Famous baseball players from every state
College football may be king in Alabama, but the state also produced one of baseball's greatest sluggers: “Hammerin'” Hank Aaron is a Mobile native, and locals are proud of each and every one of the 755 home runs he hit when he was suiting up for Milwaukee and Atlanta. That just goes to show that wherever you travel in the United States, baseball is a part of the nation's fabric.
Using baseball database Baseball Reference, Stacker located players from every state and ranked each locale's most famous major leaguer. Many included are Hall of Famers; some hail from small towns not known for sports, while others are homegrown heroes who went on to star for the big club. One example is Dave Winfield, from St. Paul, who played during the twilight of his career with the Minnesota Twins.
On this virtual road trip across America, each stop is full of interesting nuggets, like the fact that Brooks Robinson once delivered the local newspaper that would later hail him as a baseball hero. With baseball popular from the shores of California to the frigid temperatures of the Northeast, chances are that your home state birthed one of the game's legends. Some answers may be obvious—Cal Ripken in Maryland—while others seem a bit out of place. Did you know New York baseball royalty Yogi Berra originally hailed from Missouri or that Ralph Kiner, a player so synonymous with teams in the East, was actually from New Mexico?
Some of these players ended up moving back home after their careers, while others stayed nearby their former teams, taking desk jobs or heading to broadcasting. Almost all of these ballplayers, though, kept strong connections to their hometowns intact, even staying involved in the local community from afar. Curious about your state's top baseball export? Click through to see the lineup.
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Alabama: Hank Aaron
Visitors to Mobile, Ala., can enter Hank Aaron's childhood home, which serves as a museum for baseball's former home run king. Aaron, whose 755 career home runs are second all-time (behind Barry Bonds), was born in Mobile, and has lived most of his post-playing life near Atlanta, where he spent nine of his 23 seasons. Aaron, who was inducted into the Baseball Hall of Fame in 1982, is the game's all-time leader in runs batted in, with 2,297 RBI.
Alaska: Curt Schilling
Curt Schilling is one of only 12 players to reach the majors from Alaska. Born in Anchorage, Schilling went to high school in Arizona before embarking on a 20-year career in the bigs where he won 216 games, was named a World Series most valuable player, and was an igniting force in the Boston Red Sox's historic 2004 championship. In retirement, Schilling worked as a broadcaster and attempted to launch a video game company, but has been criticized for his outspoken conservative views.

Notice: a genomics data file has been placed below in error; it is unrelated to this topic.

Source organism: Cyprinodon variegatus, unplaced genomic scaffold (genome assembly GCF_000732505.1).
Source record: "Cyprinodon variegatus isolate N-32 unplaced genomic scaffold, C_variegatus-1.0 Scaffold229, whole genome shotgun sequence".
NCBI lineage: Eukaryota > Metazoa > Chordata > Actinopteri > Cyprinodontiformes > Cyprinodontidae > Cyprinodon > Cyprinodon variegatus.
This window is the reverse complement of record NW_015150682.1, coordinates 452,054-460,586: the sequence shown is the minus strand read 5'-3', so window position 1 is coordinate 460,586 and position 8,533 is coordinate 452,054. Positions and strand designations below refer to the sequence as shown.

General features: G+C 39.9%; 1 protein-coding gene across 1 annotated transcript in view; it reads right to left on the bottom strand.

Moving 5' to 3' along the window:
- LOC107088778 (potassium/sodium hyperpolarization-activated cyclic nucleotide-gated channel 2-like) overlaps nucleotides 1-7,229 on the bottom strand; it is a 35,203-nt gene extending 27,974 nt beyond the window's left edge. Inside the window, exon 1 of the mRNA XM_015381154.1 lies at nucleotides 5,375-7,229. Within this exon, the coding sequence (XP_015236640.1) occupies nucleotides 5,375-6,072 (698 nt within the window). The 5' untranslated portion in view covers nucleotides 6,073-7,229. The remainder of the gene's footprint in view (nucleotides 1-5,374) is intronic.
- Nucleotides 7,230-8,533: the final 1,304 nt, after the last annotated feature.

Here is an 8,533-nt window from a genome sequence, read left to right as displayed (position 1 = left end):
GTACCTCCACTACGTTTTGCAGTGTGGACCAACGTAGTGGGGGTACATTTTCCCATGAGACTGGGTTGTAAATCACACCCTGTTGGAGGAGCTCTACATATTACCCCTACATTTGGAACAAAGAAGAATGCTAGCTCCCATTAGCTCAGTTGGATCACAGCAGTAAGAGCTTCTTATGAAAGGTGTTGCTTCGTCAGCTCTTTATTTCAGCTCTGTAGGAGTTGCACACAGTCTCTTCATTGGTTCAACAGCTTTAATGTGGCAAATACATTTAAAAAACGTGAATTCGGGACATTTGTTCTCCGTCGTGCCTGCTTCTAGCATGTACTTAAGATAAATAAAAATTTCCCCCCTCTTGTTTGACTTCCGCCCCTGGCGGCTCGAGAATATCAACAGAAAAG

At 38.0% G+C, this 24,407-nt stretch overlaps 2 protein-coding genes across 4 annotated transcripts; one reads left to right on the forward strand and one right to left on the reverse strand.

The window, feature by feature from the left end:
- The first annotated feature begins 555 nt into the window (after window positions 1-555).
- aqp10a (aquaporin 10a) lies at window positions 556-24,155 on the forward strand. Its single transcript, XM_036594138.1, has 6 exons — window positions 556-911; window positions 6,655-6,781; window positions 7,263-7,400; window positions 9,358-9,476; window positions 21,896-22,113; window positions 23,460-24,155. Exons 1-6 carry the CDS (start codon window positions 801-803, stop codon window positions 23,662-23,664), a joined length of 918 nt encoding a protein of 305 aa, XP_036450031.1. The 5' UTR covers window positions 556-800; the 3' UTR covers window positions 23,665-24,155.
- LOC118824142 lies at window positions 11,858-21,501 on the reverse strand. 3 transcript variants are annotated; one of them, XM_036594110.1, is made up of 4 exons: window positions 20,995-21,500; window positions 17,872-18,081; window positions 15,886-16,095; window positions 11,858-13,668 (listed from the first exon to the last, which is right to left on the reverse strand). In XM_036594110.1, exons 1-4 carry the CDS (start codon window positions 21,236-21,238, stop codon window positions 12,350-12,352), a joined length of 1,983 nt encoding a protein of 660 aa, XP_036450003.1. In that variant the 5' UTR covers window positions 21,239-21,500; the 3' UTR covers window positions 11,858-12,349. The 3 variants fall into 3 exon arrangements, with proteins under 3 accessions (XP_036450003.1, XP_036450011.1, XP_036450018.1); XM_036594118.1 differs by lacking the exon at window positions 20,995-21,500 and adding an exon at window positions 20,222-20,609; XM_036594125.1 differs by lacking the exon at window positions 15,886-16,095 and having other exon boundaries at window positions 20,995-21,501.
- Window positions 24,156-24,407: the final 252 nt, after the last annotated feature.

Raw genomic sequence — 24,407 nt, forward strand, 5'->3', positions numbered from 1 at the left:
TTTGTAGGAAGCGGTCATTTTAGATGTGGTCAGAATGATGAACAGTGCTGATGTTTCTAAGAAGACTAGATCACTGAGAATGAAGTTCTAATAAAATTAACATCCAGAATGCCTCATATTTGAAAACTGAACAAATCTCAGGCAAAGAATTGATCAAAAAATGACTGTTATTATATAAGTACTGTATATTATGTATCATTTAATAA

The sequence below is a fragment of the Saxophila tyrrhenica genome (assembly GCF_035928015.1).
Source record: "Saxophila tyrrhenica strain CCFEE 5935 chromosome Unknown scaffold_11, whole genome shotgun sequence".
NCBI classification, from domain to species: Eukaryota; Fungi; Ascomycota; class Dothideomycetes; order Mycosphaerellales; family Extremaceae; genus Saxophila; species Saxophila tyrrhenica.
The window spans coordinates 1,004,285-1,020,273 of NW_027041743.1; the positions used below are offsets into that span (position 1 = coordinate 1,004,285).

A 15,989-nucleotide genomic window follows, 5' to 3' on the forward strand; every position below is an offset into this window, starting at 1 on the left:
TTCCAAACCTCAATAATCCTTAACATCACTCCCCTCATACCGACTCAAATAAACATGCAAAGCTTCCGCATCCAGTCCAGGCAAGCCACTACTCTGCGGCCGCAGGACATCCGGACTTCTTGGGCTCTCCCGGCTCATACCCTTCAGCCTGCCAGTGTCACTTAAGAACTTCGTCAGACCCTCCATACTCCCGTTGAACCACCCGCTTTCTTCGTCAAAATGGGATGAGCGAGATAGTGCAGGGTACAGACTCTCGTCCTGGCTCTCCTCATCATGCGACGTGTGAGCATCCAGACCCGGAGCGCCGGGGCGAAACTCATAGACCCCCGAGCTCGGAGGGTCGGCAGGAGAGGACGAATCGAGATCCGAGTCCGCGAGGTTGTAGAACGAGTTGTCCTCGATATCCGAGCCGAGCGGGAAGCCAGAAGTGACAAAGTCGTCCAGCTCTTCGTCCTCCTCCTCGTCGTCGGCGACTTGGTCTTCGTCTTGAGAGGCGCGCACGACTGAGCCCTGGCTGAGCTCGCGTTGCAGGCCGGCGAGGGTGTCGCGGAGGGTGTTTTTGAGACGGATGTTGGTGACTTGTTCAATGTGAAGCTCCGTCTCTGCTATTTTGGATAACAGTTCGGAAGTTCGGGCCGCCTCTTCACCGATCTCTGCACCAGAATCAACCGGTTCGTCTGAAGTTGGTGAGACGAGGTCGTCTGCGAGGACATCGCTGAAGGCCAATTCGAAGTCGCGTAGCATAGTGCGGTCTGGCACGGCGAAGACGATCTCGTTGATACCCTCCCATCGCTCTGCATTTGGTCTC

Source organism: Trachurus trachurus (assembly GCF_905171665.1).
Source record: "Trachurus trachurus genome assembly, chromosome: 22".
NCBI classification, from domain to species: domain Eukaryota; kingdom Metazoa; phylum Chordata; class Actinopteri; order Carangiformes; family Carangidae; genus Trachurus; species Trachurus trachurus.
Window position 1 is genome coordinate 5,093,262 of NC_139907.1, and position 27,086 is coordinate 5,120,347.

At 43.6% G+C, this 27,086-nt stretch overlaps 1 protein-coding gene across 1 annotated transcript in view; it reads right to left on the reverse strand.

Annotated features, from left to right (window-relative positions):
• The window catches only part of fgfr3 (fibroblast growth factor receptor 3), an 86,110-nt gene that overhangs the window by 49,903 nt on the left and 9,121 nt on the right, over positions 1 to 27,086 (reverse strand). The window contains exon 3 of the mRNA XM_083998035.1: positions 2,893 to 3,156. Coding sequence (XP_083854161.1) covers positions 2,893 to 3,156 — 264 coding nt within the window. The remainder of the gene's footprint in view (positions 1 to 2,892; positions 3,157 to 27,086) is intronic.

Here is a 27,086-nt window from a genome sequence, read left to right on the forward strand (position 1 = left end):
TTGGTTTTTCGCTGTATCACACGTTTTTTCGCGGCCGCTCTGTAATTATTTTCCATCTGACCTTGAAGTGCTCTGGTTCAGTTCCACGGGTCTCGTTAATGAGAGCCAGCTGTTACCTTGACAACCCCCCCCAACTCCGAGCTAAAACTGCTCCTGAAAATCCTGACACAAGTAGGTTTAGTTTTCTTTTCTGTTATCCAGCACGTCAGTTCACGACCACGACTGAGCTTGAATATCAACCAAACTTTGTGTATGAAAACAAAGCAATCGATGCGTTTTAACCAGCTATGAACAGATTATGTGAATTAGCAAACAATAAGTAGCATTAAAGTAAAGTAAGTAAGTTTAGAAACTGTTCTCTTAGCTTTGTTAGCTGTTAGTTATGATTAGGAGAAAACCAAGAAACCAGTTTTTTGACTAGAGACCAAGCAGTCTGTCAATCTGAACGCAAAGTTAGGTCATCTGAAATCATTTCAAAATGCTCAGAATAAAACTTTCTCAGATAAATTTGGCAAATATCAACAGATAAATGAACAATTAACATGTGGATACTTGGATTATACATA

Arizona: Ian Kinsler
Arizona is known as a baseball hotbed for its strong college teams and spring training sites, but the most All-Star appearances anyone from the Copper State has is four, courtesy of Ian Kinsler. The current second baseman of the San Diego Padres hails from the Tucson area. During his career, Kinsler earned two Gold Glove awards and entering this season, needed two home runs to reach the 250 mark.
Arkansas: Brooks Robinson
Brooks Robinson once worked as a paperboy for the Arkansas Gazette. From those humble beginnings, Robinson emerged as one of the 20th century's best defensive players. The Hall of Famer won 16 Gold Gloves and later became a color commentator for the Baltimore Orioles, his beloved team of 23 years.
California: Randy Johnson
Perhaps the toughest state to choose just one baseball star, the nod for California goes to Randy Johnson, probably the most imposing figure to ever toe the rubber. Nicknamed “The Big Unit,” the native of Walnut Creek won 303 games and struck out 4,875 batters over a 22-year Hall of Fame career. Today, Johnson enjoys spending his spare time immersed in photography.
Colorado: Roy Halladay
Born in Denver, Roy Halladay emerged as one of baseball's toughest competitors. Nicknamed “Doc,” Halladay won Cy Young awards in both leagues and was considered by some to be the best pitcher of the 2000s. Tragically, Halladay died in a plane crash in November 2017; he will be inducted into the Baseball Hall of Fame this summer.
Connecticut: Tommy Corcoran
Connecticut has produced some notable names in baseball (Mo Vaughn, Charles Nagy), but Tommy Corcoran was Connecticut through and through—he was born in New Haven and resided in Plainfield until his death. After a career that saw him amass over 2,200 hits, Corcoran became an umpire.
Delaware: Paul Goldschmidt
Folks from Delaware are often perceived to be unassuming and quiet, so it makes sense that Paul Goldschmidt was born in the nation's first state. Although Goldschmidt is far from loquacious, he makes more than enough noise with his bat. A career .297 hitter entering 2019, Goldschmidt has hit 30 or more home runs four times already, is a six-time All-Star, and three-time Gold Glove winner.
Florida: Chipper Jones
No batter was associated with the Atlanta Braves more than Chipper Jones over the past two decades, but Jones (real name Larry), is a native Floridian. Born in DeLand, Jones played 19 years with the Braves—collecting 2,726 hits, 468 home runs, and a spot in the Hall of Fame. Today, he is an avid tweeter and hunter.
Georgia: Ty Cobb
Who else to represent Georgia than Ty Cobb, also known as “The Georgia Peach.” Cobb's .366 career batting average still remains the best mark of all time, and his penchant for getting on base and overall surly attitude made him one of the game's top villains during the early 20th century. After baseball, he became a donor to several causes, but also held polarizing views that led to many opinions on his character.2018 All rights reserved.